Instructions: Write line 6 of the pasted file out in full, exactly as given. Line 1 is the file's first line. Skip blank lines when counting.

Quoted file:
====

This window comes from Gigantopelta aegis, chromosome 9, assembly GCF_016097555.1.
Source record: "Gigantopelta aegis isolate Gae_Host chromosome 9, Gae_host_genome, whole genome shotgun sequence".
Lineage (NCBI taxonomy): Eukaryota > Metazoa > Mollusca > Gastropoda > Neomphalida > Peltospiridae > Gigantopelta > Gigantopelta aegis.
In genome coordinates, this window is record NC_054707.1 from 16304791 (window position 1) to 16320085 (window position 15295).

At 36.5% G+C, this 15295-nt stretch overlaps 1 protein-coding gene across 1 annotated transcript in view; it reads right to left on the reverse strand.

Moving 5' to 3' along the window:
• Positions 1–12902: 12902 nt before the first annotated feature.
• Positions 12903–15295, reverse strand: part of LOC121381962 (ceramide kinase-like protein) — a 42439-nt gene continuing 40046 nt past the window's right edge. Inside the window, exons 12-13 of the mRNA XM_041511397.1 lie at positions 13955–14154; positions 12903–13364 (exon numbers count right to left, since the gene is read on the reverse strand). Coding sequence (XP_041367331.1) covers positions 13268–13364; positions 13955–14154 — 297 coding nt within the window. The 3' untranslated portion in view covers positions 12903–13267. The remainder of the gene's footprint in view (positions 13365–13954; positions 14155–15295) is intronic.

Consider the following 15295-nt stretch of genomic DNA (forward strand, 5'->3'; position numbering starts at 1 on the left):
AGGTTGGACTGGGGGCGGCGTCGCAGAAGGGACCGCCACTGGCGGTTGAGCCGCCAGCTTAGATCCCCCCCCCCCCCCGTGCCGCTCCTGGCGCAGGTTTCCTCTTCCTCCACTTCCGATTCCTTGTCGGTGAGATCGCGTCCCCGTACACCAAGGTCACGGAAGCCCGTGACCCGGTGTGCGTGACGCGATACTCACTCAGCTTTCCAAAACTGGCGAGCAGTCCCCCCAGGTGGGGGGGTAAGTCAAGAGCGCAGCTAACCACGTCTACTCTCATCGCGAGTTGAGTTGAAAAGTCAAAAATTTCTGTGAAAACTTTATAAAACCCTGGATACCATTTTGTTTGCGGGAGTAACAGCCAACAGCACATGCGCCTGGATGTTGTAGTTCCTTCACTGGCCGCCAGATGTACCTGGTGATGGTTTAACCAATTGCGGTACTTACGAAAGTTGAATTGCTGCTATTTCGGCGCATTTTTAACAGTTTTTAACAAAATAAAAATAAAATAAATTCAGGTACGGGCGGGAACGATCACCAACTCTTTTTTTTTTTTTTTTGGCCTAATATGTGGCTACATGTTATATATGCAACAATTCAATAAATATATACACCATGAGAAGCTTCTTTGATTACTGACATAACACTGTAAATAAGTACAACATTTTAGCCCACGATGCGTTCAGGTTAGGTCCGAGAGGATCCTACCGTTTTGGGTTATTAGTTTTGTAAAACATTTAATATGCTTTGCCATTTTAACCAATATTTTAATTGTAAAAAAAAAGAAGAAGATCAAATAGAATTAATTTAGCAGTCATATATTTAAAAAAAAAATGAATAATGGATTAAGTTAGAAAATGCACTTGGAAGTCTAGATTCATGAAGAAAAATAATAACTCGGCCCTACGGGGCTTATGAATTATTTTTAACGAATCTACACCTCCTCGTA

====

Moving 5' to 3' along the window: